By the time the tragedy struck, four of them had been living here in Metro Manila. Youngest sister Ginalyn, 29, is now working in an ice cream cones factory, also in Valenzuela City.
Vicky would start working at Kentex at 20, Cardillo said. A piece-rate worker, she put together pairs of slippers into bundles of 12, for which she would be paid 50 centavos per bundle. To earn at least P300 in a day, she needed to assemble at least 600 bundles. Alfie, on the other hand, would join her sister at the factory, where he would fasten the thongs to the slipper’s footrest.
Despite struggling with making ends meet, the Pontillas would strive to send their parents money, Cardillo said.
Pregnant, dead at 19
Like the Pontillas, Carla Tejada started out young.
Both of her parents having no stable jobs, Tejada, instead of pursuing a college degree as she had always dreamed, went to work at a tsitsirya (junk food) factory in Valenzuela City. She was 18 then, her father Reynaldo, 49, said.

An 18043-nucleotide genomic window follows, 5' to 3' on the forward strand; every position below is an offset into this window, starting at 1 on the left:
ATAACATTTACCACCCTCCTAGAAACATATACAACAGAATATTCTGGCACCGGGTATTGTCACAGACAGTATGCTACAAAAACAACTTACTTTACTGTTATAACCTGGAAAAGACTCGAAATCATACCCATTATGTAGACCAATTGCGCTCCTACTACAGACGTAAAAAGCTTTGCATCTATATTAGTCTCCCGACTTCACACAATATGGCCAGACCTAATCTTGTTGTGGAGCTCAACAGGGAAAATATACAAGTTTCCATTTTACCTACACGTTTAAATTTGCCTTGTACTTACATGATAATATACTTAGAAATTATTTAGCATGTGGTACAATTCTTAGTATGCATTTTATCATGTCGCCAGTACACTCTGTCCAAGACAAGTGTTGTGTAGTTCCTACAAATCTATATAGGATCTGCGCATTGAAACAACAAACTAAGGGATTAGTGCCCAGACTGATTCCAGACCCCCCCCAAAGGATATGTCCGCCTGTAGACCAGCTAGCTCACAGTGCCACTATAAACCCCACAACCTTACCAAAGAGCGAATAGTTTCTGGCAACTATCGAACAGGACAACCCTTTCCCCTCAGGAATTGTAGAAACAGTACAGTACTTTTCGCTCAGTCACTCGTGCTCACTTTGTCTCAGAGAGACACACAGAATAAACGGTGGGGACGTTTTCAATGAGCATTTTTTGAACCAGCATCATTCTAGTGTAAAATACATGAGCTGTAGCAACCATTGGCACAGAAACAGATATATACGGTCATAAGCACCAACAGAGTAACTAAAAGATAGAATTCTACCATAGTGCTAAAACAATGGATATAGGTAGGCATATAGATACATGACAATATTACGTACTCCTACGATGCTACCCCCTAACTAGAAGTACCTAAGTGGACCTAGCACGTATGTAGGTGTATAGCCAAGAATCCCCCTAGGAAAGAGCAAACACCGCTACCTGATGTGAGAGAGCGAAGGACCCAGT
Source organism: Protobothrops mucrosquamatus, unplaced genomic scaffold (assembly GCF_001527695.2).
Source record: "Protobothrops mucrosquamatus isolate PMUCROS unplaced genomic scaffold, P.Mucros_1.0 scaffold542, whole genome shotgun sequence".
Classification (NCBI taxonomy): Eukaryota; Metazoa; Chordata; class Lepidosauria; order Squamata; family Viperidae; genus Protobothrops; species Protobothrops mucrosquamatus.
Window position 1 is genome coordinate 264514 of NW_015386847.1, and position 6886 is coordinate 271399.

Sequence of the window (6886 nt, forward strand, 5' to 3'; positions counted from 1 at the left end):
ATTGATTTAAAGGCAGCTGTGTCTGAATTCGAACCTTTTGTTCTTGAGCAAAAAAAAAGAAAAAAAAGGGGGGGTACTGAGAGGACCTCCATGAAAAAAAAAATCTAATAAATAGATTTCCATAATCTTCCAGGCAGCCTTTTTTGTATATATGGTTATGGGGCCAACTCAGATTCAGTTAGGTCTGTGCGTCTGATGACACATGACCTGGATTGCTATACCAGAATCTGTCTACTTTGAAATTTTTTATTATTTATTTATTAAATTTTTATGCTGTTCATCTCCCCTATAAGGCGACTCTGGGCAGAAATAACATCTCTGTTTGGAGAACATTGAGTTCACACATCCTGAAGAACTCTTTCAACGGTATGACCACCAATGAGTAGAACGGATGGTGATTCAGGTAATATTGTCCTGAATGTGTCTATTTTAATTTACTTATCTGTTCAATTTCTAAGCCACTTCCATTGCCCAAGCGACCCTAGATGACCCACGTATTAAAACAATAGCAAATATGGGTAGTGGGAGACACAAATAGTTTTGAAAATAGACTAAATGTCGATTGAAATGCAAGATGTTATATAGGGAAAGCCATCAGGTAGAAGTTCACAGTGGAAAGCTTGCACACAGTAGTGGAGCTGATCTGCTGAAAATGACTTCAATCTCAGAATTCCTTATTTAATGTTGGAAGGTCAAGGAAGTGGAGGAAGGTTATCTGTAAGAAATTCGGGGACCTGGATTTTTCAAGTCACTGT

Soon, she would move to Kentex, where around three weeks into the job, she contracted a skin disease which made the skin from her neck down along her left arm scaly – “parang balakubak (like dandruff),” her mother Anita, 47, said.
This, and her pregnancy, compelled Tejada to leave the factory – but she would soon return, to earn the money for her impending delivery.
The morning the fire struck the factory, as Reynaldo stood outside Kentex’ walls among other horror-gripped families, he received a text message. It was from his daughter.
“Ang sabi, nakulong na daw sila doon sa loob. Humihingi ng saklolo (Carla said she and her co-workers were already trapped inside the factory. She was asking for help),” said Reynaldo.
When Anita, who had been living in Aklan for the last four years, learned about the fire, she was confident Tejada would survive.
“Magaling din kasing dumiskarte ang batang iyan. Hindi ako naniwala na hindi siya makalalabas (That child knew how to make her way out of problems. So I never doubted she would escape the fire),” Anita said.
The next day, Reynaldo would again see her daughter, or what remained of her.
Families were allowed to see the cadavers in body bags that had been brought at the Maysan Barangay Hall. The body labelled V58 had on its stomach another, however smaller, body, that of a seven-month-old fetus. Reynaldo knew right there and then those bodies belonged to his daughter and his unborn grandchild.